RAP sales tax set to expire in December
The Alf Engen Ski Museum, Egyptian Theatre and the Swaner Preserve and EcoCenter, though they represent a diverse array of Park City culture, all received tens of thousands of dollars this year from a common funding source, which is set to expire at the end of 2020.
The recreation, arts and parks sales (RAP) tax adds one-tenth of 1% to the cost of many purchases made in Summit County and last year netted just over $2 million for county coffers. The money is then doled out to local recreation and cultural organizations. Every 10 years, voters must decide whether the tax should be imposed, and the issue will likely be on the ballot once again in November. The Summit County Council has not officially placed the question on the ballot but is expected to in coming weeks.
Half of the revenue is granted to nonprofit cultural organizations, while the other half is spent on recreation projects, with $1.5 million going to the Snyderville Basin Recreation District since 2010, for example. Since it was first approved in 2000, the tax has generated about $25.5 million, according to figures released by the Summit County finance office.
Park City has received around $2 million in that time, according to Jonathan Weidenhamer, City Hall’s economic development director. He said the money has paid for unglamorous projects that might not have been pursued otherwise and that about $900,000 of that was spent on the Park City Municipal Athletic and Recreation Center.
The RAP tax helped pay to renovate the racket club and outdoor tennis courts as well as maintain the tennis bubble and buy filtration equipment for the pool, he said. The Park City Ice Arena also received $75,000 in that time, he added.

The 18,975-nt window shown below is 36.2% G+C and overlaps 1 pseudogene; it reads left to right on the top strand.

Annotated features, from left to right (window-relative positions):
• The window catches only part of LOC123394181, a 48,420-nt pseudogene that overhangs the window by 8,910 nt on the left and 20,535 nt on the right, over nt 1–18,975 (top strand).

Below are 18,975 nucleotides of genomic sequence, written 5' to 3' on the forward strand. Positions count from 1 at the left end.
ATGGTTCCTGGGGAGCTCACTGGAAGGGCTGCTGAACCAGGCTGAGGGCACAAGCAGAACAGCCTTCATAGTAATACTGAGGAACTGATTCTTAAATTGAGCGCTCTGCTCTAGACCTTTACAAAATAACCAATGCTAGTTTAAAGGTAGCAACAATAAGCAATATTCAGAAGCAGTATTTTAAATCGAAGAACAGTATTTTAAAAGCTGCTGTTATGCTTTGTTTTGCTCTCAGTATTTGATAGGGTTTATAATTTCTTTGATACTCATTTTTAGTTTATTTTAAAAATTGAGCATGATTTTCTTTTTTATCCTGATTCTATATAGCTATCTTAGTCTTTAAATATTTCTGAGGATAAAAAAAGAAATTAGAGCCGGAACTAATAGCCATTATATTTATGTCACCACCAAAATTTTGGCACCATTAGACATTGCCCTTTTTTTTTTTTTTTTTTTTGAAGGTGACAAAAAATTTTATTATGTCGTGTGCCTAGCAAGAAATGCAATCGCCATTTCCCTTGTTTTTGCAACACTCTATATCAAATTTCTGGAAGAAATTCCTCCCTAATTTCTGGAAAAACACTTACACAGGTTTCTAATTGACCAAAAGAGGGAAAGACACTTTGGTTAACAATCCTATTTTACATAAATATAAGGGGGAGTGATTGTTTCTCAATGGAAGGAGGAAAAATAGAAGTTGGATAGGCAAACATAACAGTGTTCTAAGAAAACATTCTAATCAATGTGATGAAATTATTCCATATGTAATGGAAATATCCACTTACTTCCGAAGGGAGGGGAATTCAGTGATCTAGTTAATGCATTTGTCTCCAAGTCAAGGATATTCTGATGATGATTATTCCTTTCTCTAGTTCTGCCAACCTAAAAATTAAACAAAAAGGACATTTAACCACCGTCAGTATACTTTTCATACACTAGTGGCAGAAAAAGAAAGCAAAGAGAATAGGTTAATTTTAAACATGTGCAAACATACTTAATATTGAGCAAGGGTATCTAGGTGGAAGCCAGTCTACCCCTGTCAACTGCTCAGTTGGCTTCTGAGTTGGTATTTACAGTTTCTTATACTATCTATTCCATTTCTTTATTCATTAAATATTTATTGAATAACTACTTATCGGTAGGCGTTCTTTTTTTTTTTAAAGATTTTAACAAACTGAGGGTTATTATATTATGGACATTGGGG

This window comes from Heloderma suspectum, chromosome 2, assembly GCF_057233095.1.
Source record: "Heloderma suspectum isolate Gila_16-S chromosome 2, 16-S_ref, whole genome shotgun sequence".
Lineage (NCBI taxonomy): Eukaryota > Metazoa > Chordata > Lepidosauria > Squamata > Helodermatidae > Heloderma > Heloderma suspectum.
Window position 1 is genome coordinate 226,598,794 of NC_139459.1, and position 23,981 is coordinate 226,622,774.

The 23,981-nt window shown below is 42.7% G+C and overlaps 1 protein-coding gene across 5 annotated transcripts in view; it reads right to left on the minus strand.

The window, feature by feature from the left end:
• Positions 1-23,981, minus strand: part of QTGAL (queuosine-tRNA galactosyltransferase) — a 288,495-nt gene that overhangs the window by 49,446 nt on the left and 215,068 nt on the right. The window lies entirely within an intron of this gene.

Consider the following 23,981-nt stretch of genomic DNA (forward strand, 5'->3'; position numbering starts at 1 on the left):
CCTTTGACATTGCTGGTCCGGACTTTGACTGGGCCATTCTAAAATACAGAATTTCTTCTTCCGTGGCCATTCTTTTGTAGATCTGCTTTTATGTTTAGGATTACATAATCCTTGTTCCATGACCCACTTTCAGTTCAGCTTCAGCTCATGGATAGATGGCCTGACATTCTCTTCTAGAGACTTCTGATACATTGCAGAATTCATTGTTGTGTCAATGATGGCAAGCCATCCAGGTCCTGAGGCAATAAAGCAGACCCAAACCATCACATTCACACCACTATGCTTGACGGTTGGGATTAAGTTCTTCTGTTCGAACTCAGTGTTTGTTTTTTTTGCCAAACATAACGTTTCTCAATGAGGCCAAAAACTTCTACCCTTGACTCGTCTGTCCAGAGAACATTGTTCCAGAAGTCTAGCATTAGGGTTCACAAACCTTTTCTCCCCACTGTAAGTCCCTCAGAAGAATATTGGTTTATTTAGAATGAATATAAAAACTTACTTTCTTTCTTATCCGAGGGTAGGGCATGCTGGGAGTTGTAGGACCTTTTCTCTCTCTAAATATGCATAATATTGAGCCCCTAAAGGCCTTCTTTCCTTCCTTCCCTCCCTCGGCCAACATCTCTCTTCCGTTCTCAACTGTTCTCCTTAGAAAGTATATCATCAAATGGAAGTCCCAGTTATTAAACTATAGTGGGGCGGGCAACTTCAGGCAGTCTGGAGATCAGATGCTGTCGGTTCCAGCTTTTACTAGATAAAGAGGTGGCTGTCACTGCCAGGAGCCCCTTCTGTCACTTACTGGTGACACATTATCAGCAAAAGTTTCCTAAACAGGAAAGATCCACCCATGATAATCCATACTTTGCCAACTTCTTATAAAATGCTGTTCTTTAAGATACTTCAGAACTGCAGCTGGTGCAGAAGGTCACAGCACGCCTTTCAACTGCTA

Other notable expenditures include approximately $500,000 to construct trails connecting the Round Valley and Highland trail systems.
“These are huge things that really connect our community and they’re really, really meaningful,” Weidenhamer told the County Council late last month. “We couldn’t do them without this tax.”
The fact that it’s a sales tax, rather than a tax on property or income, means it collects revenue from visitors as well as locals, and officials have touted its ability to spread the wealth accrued by the tourism industry to places in the county where tourists don’t visit as frequently.
“There aren’t a lot of taxes that we can take advantage of the tourism economy and give back to the East Side of the county, and this is one of those,” said County Councilor Chris Robinson. “… I like the idea that it’s not all being spent in the Basin.”
The breakdown of possible expenditures hasn’t been finalized for the next 10 years, but county officials in the past have attempted to steer the proceeds of the tax to different regions of the county based on population, something county councilors said they would pursue this time, as well.
Patrick Cone, a former county commissioner, told the council that the money had helped pay for improvements to the historic Echo Canyon Church, including a new roof, fence and painting inside and out.
Other beneficiaries include the Oakley Red Barn, Beacon Hill Park in Coalville, the North Summit Recreation District and the Mountain Trails Foundation, which last year was able to purchase a trail maintenance vehicle with some of the funding.
Jocelyn Scudder, executive director of the Arts Council of Park City and Summit County, said the funding source is crucial for the local arts community.
“It’s the only substantial local funding resource for our local arts and culture nonprofits that can be used for unrestricted general operating support, supporting staff salaries, programming and general operations,” she told the council.
Scudder also touted the importance of the arts, both from a financial and quality-of-life point of view.
“(The arts are) kindling for our local economy,” she said.
County Council Chair Doug Clyde said the tax benefits area residents by leveraging the money spent by tourists.
“Most of the monies are not coming from our current tax base, they’re coming mainly from our out-of-town visitors, so that makes it a tax that has limited negative impacts on locals but lots of benefits,” Clyde said. “It gets a lot of stuff done and we do our best to make sure that it gets to all segments of our population.”
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The sculpture first resided along Main Street and was moved to the intersection of Kearns Boulevard and Bonanza Drive years later.